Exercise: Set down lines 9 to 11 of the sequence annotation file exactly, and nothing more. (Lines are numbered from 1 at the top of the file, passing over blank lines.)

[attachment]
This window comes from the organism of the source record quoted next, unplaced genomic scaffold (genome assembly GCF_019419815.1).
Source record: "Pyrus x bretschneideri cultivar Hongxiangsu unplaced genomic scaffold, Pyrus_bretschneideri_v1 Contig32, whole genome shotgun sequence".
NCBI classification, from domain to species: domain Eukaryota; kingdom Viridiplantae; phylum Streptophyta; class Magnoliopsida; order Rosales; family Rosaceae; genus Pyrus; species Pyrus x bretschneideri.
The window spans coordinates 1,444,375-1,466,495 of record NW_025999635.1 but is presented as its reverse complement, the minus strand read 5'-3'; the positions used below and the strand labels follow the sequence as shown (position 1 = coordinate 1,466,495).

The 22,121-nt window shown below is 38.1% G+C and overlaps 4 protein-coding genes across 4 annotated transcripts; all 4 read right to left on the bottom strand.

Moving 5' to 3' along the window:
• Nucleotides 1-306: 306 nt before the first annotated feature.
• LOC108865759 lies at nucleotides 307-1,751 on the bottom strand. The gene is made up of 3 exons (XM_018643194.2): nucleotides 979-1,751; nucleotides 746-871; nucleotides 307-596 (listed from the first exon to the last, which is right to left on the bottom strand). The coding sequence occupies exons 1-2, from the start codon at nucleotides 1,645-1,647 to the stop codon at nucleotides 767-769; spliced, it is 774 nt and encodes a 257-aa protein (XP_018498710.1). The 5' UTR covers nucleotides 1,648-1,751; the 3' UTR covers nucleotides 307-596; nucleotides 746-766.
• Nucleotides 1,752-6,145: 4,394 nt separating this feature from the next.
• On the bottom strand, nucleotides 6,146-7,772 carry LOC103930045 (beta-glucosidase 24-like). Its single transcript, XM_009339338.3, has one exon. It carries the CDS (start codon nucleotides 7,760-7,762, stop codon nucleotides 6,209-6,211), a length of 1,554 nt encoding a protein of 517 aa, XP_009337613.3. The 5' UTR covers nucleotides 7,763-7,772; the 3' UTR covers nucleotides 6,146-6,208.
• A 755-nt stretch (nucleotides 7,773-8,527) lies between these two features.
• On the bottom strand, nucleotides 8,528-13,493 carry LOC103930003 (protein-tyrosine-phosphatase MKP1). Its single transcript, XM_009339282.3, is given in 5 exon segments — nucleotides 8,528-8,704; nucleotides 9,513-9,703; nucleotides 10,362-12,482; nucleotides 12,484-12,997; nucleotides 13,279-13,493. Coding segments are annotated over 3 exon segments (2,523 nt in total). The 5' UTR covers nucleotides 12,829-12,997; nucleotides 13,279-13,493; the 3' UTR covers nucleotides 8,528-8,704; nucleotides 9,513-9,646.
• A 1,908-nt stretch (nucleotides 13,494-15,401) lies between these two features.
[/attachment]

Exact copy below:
• Nucleotides 1,752-6,145: 4,394 nt separating this feature from the next.
• On the bottom strand, nucleotides 6,146-7,772 carry LOC103930045 (beta-glucosidase 24-like). Its single transcript, XM_009339338.3, has one exon. It carries the CDS (start codon nucleotides 7,760-7,762, stop codon nucleotides 6,209-6,211), a length of 1,554 nt encoding a protein of 517 aa, XP_009337613.3. The 5' UTR covers nucleotides 7,763-7,772; the 3' UTR covers nucleotides 6,146-6,208.
• A 755-nt stretch (nucleotides 7,773-8,527) lies between these two features.